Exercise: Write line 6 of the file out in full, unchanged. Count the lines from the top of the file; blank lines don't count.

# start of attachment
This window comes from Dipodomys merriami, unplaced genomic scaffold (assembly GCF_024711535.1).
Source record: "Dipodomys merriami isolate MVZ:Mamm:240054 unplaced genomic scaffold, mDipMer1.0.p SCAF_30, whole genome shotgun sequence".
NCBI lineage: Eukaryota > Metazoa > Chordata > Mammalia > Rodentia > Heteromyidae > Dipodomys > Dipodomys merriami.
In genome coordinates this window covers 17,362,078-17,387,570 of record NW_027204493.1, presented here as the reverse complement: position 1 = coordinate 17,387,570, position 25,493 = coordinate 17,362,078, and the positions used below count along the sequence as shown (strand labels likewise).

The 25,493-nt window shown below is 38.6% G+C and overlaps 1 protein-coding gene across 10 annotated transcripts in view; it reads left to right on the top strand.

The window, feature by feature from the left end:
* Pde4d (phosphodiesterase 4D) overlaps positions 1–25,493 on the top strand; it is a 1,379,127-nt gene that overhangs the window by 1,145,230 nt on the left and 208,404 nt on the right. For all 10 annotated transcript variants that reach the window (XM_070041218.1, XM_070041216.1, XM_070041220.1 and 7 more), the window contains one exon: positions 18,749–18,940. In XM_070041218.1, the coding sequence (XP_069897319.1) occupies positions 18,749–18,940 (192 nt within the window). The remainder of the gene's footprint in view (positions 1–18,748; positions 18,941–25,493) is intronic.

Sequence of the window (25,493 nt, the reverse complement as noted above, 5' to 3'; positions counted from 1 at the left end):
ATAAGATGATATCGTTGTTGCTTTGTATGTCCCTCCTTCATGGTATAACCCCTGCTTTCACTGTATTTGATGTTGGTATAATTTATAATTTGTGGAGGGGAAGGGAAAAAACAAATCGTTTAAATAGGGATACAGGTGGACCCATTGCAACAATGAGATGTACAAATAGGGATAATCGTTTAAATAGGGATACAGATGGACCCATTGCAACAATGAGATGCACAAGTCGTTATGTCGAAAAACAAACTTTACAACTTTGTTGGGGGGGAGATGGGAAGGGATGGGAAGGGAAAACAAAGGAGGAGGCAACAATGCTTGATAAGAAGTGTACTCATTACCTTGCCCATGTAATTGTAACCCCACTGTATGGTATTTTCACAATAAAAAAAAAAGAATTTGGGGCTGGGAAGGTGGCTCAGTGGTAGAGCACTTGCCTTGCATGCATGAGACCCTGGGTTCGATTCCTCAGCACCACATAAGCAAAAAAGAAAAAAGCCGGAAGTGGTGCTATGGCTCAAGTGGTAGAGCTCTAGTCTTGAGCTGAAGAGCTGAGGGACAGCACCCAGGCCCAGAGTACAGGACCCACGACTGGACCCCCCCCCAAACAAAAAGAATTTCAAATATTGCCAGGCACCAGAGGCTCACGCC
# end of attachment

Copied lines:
The window, feature by feature from the left end: